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Agriculture doing all the work on reducing greenhouse emissions

Mick Keogh - Monday, January 30, 2017

The Australian agriculture sector is almost entirely responsible for Australia meeting its international greenhouse emission commitments, with the sector being virtually the only economic sector to have reduced annual emissions since 1990, and also contributing more than 80% of the total emission reduction contracted under the Australian Government's Emission Reduction Fund (ERF) auctions. Greenhouse emission abatement projects contracted under the ERF are now generating an estimated $239 million in annual revenue for Australian farmers.  View the rest of the post here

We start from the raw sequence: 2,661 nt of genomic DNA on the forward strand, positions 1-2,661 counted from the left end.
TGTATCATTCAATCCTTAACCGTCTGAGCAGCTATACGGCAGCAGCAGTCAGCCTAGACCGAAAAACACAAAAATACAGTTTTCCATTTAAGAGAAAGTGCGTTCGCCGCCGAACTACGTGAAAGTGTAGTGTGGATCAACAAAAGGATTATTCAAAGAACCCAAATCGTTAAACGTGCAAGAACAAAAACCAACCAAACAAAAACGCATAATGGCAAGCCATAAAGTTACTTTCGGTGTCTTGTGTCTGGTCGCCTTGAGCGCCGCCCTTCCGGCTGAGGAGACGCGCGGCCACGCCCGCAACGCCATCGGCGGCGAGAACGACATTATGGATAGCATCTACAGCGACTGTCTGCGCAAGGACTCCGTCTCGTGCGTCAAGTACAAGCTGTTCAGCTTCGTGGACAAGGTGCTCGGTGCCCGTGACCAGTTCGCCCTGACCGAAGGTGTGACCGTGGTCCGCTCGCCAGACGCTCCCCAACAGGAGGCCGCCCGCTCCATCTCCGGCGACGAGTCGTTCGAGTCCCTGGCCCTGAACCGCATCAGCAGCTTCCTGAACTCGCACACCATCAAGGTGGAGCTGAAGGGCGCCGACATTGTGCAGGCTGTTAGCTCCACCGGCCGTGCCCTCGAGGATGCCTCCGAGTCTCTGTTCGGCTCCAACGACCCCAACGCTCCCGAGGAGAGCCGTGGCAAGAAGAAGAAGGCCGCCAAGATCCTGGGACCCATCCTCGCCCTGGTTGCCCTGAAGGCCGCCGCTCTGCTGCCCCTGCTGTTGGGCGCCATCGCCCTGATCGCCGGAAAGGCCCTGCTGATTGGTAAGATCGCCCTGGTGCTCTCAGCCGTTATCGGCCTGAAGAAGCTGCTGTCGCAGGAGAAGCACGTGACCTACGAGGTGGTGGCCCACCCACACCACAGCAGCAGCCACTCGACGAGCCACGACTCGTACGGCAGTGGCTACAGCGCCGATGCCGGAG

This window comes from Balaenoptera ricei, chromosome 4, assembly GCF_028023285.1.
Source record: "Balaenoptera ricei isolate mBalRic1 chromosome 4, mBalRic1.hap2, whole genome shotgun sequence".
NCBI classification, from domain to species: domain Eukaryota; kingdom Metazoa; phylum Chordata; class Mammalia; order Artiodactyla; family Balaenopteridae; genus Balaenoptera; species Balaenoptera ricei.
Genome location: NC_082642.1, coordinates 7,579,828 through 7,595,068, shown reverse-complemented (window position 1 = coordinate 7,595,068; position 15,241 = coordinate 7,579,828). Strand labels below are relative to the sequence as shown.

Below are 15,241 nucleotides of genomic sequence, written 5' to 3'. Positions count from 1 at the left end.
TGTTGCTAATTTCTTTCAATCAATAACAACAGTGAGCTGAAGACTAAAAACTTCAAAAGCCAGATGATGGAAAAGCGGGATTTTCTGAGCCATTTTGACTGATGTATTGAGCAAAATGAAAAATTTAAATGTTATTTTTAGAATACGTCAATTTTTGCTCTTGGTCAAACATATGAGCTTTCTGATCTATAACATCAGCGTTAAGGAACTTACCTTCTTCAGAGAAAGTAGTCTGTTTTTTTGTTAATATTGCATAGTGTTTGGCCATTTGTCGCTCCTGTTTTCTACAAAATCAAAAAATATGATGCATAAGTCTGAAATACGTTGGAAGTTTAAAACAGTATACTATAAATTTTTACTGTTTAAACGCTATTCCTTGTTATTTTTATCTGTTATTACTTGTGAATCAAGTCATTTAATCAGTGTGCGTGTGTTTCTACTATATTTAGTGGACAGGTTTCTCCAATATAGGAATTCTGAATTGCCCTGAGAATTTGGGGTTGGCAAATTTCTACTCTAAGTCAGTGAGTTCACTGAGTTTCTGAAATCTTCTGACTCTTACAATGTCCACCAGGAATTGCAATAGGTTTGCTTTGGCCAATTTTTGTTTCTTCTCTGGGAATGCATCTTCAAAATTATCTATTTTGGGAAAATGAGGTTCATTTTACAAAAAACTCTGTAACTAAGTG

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What goes faster - farmers or racehorses?

Mick Keogh - Monday, November 14, 2016

The recent running of the Melbourne Cup provided an opportunity to compare the productivity gains by the thoroughbred racing industry and the Australian farm sector. By using improvements in the time of the winning horse as a proxy for productivity gains by the thoroughbred industry, and the recently published national agricultural productivity growth figures for Australia published by the US Department of Agriculture an interesting comparison can be made. Which sector do you think has enjoyed the greatest 'productivity growth'? View the rest of the post here

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The changing face of Australian agriculture.

Mick Keogh - Monday, September 26, 2016